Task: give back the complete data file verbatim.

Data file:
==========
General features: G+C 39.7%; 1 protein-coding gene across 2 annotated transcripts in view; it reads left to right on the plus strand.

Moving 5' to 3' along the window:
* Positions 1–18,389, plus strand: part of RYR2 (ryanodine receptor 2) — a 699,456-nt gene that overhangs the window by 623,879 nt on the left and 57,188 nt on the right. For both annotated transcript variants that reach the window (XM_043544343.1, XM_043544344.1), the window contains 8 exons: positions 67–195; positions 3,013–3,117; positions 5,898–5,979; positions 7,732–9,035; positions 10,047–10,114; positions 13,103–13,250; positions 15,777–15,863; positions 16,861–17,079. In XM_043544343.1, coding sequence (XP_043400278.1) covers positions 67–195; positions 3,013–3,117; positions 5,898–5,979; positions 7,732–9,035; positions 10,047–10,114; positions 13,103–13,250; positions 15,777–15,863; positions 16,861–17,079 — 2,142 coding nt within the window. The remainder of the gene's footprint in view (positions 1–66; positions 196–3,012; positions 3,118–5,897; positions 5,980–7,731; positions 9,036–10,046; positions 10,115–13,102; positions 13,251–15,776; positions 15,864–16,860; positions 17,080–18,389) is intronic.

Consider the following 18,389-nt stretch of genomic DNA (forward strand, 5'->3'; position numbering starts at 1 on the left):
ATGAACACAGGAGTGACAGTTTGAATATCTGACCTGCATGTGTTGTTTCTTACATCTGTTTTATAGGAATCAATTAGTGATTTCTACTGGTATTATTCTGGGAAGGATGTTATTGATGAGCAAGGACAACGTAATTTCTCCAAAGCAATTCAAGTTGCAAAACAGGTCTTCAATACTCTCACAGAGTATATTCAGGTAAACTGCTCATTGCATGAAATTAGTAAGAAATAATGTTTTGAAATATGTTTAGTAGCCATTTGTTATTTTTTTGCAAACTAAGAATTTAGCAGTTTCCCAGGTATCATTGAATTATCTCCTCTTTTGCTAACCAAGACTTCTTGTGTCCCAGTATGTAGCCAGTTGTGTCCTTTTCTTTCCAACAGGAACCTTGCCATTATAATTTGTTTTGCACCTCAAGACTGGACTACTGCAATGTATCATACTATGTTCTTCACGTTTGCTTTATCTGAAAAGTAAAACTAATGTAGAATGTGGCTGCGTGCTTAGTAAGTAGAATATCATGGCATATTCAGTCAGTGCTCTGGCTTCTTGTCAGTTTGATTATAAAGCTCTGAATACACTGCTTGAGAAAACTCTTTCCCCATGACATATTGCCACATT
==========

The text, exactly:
General features: G+C 39.7%; 1 protein-coding gene across 2 annotated transcripts in view; it reads left to right on the plus strand.

Moving 5' to 3' along the window:
* Positions 1–18,389, plus strand: part of RYR2 (ryanodine receptor 2) — a 699,456-nt gene that overhangs the window by 623,879 nt on the left and 57,188 nt on the right. For both annotated transcript variants that reach the window (XM_043544343.1, XM_043544344.1), the window contains 8 exons: positions 67–195; positions 3,013–3,117; positions 5,898–5,979; positions 7,732–9,035; positions 10,047–10,114; positions 13,103–13,250; positions 15,777–15,863; positions 16,861–17,079. In XM_043544343.1, coding sequence (XP_043400278.1) covers positions 67–195; positions 3,013–3,117; positions 5,898–5,979; positions 7,732–9,035; positions 10,047–10,114; positions 13,103–13,250; positions 15,777–15,863; positions 16,861–17,079 — 2,142 coding nt within the window. The remainder of the gene's footprint in view (positions 1–66; positions 196–3,012; positions 3,118–5,897; positions 5,980–7,731; positions 9,036–10,046; positions 10,115–13,102; positions 13,251–15,776; positions 15,864–16,860; positions 17,080–18,389) is intronic.

Consider the following 18,389-nt stretch of genomic DNA (forward strand, 5'->3'; position numbering starts at 1 on the left):
ATGAACACAGGAGTGACAGTTTGAATATCTGACCTGCATGTGTTGTTTCTTACATCTGTTTTATAGGAATCAATTAGTGATTTCTACTGGTATTATTCTGGGAAGGATGTTATTGATGAGCAAGGACAACGTAATTTCTCCAAAGCAATTCAAGTTGCAAAACAGGTCTTCAATACTCTCACAGAGTATATTCAGGTAAACTGCTCATTGCATGAAATTAGTAAGAAATAATGTTTTGAAATATGTTTAGTAGCCATTTGTTATTTTTTTGCAAACTAAGAATTTAGCAGTTTCCCAGGTATCATTGAATTATCTCCTCTTTTGCTAACCAAGACTTCTTGTGTCCCAGTATGTAGCCAGTTGTGTCCTTTTCTTTCCAACAGGAACCTTGCCATTATAATTTGTTTTGCACCTCAAGACTGGACTACTGCAATGTATCATACTATGTTCTTCACGTTTGCTTTATCTGAAAAGTAAAACTAATGTAGAATGTGGCTGCGTGCTTAGTAAGTAGAATATCATGGCATATTCAGTCAGTGCTCTGGCTTCTTGTCAGTTTGATTATAAAGCTCTGAATACACTGCTTGAGAAAACTCTTTCCCCATGACATATTGCCACATT